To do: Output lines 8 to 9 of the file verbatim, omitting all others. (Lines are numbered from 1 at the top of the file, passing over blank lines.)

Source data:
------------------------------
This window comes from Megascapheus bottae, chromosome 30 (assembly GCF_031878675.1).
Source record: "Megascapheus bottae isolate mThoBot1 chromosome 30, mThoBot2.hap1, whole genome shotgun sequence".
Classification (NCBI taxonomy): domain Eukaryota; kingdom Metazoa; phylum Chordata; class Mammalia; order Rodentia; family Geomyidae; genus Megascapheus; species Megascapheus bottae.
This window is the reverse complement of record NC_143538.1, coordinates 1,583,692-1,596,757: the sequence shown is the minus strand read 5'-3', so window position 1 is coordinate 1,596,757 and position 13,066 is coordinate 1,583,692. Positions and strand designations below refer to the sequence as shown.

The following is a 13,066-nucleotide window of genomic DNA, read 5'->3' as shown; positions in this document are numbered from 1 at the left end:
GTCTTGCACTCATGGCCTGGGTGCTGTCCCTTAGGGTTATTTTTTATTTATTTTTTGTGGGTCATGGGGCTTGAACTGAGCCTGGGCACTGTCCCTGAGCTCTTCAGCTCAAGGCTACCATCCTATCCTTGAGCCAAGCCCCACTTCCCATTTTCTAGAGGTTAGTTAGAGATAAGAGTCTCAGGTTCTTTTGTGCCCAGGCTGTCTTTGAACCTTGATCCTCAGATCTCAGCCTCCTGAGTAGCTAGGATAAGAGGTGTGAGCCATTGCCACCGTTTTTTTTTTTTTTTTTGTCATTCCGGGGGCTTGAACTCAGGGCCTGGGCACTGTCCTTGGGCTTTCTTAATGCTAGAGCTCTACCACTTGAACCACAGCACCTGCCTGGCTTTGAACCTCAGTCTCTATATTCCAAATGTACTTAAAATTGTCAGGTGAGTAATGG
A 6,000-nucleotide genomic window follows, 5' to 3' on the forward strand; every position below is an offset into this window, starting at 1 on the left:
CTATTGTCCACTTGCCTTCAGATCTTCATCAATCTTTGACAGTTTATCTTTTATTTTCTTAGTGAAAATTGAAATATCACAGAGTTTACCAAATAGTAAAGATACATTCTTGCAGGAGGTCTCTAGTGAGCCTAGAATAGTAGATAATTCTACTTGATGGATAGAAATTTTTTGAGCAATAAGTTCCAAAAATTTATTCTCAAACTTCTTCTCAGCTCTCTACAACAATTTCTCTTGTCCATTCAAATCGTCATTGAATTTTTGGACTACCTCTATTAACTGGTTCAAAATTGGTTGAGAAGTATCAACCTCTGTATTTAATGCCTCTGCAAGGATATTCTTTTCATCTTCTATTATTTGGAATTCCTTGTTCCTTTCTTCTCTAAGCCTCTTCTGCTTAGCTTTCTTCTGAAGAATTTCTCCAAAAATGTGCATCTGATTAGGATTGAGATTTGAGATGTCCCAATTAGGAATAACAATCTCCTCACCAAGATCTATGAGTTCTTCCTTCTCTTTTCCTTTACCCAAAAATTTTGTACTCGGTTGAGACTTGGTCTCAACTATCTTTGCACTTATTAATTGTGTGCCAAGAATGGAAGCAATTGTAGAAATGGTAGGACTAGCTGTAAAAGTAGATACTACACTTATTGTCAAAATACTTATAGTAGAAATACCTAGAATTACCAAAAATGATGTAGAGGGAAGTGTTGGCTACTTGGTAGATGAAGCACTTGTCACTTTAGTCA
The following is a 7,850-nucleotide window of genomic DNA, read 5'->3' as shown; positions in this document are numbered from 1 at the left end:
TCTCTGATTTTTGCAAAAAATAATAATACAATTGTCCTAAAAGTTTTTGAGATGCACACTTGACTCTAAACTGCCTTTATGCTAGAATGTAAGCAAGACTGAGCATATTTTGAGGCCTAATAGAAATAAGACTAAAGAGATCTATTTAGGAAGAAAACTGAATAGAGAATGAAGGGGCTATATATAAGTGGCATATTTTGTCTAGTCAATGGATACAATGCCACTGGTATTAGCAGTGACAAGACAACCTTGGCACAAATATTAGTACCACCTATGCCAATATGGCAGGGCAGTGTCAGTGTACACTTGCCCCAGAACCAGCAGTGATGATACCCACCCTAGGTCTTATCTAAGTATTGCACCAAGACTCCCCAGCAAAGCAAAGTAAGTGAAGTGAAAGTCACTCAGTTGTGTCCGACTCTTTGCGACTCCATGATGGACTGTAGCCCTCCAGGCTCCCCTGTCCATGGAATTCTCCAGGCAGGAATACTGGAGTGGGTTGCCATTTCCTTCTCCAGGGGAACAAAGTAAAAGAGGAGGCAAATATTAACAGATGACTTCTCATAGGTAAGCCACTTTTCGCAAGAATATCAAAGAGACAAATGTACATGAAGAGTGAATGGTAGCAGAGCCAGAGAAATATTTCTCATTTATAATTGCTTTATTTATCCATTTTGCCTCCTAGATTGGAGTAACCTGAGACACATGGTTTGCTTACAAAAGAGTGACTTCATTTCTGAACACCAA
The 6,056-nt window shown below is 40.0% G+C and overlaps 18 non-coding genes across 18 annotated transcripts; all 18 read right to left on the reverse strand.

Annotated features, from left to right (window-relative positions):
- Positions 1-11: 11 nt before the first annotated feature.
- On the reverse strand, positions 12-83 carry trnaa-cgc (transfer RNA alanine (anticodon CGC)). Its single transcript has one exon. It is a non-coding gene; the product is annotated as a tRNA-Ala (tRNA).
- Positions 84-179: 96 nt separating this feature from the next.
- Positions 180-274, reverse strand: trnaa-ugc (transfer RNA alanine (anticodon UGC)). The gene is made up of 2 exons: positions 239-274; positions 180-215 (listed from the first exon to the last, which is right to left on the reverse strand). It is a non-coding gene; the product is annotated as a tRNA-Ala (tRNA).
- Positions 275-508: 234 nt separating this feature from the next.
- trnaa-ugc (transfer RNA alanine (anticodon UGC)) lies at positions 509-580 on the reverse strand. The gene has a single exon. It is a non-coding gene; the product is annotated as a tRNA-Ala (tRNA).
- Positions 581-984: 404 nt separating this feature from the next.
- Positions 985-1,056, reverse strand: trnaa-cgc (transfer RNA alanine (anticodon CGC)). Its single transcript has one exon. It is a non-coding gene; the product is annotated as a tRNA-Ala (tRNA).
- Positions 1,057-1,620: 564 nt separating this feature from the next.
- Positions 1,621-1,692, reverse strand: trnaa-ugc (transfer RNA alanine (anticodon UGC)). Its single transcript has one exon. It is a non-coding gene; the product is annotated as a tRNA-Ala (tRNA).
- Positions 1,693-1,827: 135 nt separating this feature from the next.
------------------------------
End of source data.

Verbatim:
CTATTGTCCACTTGCCTTCAGATCTTCATCAATCTTTGACAGTTTATCTTTTATTTTCTTAGTGAAAATTGAAATATCACAGAGTTTACCAAATAGTAAAGATACATTCTTGCAGGAGGTCTCTAGTGAGCCTAGAATAGTAGATAATTCTACTTGATGGATAGAAATTTTTTGAGCAATAAGTTCCAAAAATTTATTCTCAAACTTCTTCTCAGCTCTCTACAACAATTTCTCTTGTCCATTCAAATCGTCATTGAATTTTTGGACTACCTCTATTAACTGGTTCAAAATTGGTTGAGAAGTATCAACCTCTGTATTTAATGCCTCTGCAAGGATATTCTTTTCATCTTCTATTATTTGGAATTCCTTGTTCCTTTCTTCTCTAAGCCTCTTCTGCTTAGCTTTCTTCTGAAGAATTTCTCCAAAAATGTGCATCTGATTAGGATTGAGATTTGAGATGTCCCAATTAGGAATAACAATCTCCTCACCAAGATCTATGAGTTCTTCCTTCTCTTTTCCTTTACCCAAAAATTTTGTACTCGGTTGAGACTTGGTCTCAACTATCTTTGCACTTATTAATTGTGTGCCAAGAATGGAAGCAATTGTAGAAATGGTAGGACTAGCTGTAAAAGTAGATACTACACTTATTGTCAAAATACTTATAGTAGAAATACCTAGAATTACCAAAAATGATGTAGAGGGAAGTGTTGGCTACTTGGTAGATGAAGCACTTGTCACTTTAGTCA
The following is a 7,850-nucleotide window of genomic DNA, read 5'->3' as shown; positions in this document are numbered from 1 at the left end: